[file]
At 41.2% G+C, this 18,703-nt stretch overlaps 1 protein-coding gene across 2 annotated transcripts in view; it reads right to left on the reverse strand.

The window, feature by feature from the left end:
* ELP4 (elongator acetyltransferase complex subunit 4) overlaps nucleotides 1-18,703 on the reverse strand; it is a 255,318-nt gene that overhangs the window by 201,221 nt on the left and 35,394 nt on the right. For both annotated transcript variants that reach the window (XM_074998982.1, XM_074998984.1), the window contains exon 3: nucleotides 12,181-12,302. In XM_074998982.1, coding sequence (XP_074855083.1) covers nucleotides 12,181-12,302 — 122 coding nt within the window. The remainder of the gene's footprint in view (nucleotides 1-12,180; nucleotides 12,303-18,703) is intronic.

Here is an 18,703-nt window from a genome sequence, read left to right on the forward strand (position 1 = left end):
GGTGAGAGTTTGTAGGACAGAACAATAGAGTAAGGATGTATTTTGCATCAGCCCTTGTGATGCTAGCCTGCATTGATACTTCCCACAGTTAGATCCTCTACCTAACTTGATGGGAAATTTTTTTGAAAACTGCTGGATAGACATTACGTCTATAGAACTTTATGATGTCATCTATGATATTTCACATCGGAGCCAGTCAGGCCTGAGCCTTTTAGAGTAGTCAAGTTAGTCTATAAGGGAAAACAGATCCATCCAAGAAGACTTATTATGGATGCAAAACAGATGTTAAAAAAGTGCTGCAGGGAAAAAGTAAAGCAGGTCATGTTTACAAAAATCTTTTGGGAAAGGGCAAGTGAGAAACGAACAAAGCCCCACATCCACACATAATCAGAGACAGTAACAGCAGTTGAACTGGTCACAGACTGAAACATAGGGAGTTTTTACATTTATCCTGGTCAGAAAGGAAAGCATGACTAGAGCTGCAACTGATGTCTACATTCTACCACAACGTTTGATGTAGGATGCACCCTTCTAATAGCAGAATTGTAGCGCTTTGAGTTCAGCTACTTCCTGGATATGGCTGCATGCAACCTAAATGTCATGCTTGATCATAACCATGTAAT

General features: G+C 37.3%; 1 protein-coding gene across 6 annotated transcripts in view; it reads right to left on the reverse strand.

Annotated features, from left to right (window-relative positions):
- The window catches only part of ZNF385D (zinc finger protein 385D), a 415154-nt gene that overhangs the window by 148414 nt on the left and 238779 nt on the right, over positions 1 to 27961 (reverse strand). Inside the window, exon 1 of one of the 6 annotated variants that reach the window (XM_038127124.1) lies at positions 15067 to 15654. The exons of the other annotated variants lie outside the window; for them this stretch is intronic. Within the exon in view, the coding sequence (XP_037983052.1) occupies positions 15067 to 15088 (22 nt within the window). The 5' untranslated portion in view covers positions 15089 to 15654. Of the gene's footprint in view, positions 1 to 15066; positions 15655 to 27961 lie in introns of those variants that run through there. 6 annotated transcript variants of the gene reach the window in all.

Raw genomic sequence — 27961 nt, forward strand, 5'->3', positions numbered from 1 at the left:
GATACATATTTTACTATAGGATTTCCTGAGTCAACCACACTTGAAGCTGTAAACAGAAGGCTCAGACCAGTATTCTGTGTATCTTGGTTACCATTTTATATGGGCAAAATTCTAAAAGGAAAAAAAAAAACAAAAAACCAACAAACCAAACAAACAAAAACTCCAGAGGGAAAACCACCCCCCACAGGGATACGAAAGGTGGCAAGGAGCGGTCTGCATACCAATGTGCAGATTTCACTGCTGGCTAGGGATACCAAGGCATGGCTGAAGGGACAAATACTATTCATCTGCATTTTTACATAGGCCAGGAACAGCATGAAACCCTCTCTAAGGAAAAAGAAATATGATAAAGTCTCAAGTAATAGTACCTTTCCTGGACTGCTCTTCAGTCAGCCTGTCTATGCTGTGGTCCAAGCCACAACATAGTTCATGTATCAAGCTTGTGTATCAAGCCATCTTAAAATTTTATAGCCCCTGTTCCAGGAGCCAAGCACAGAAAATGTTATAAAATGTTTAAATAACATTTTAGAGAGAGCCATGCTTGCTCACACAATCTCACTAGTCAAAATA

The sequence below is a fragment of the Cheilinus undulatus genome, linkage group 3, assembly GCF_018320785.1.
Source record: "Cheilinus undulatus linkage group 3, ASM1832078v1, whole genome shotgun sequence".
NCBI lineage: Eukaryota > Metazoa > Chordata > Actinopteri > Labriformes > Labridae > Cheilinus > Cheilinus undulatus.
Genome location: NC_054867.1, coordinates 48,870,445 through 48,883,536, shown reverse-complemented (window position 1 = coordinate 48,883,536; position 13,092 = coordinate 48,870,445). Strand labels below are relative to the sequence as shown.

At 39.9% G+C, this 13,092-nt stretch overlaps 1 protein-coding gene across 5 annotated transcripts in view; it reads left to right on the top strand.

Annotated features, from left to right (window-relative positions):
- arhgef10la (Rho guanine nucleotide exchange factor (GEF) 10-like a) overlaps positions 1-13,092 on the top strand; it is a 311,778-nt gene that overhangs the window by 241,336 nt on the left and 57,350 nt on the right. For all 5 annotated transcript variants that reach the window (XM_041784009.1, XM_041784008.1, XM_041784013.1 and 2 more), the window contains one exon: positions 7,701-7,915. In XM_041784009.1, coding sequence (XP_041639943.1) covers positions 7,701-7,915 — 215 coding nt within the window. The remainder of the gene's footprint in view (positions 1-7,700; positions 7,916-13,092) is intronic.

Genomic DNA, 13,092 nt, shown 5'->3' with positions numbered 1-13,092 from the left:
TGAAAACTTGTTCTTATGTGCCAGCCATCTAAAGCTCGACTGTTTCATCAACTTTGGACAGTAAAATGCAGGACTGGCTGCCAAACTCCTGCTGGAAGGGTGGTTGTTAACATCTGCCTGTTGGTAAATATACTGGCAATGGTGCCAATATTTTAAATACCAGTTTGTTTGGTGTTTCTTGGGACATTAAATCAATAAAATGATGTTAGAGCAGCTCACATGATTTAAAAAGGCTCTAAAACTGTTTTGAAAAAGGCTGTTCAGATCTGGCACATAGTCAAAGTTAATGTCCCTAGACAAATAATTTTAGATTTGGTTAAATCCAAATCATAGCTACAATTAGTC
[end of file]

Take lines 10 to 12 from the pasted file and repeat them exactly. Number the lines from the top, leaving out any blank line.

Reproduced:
GATACATATTTTACTATAGGATTTCCTGAGTCAACCACACTTGAAGCTGTAAACAGAAGGCTCAGACCAGTATTCTGTGTATCTTGGTTACCATTTTATATGGGCAAAATTCTAAAAGGAAAAAAAAAAACAAAAAACCAACAAACCAAACAAACAAAAACTCCAGAGGGAAAACCACCCCCCACAGGGATACGAAAGGTGGCAAGGAGCGGTCTGCATACCAATGTGCAGATTTCACTGCTGGCTAGGGATACCAAGGCATGGCTGAAGGGACAAATACTATTCATCTGCATTTTTACATAGGCCAGGAACAGCATGAAACCCTCTCTAAGGAAAAAGAAATATGATAAAGTCTCAAGTAATAGTACCTTTCCTGGACTGCTCTTCAGTCAGCCTGTCTATGCTGTGGTCCAAGCCACAACATAGTTCATGTATCAAGCTTGTGTATCAAGCCATCTTAAAATTTTATAGCCCCTGTTCCAGGAGCCAAGCACAGAAAATGTTATAAAATGTTTAAATAACATTTTAGAGAGAGCCATGCTTGCTCACACAATCTCACTAGTCAAAATA

The sequence below is a fragment of the Cheilinus undulatus genome, linkage group 3, assembly GCF_018320785.1.
Source record: "Cheilinus undulatus linkage group 3, ASM1832078v1, whole genome shotgun sequence".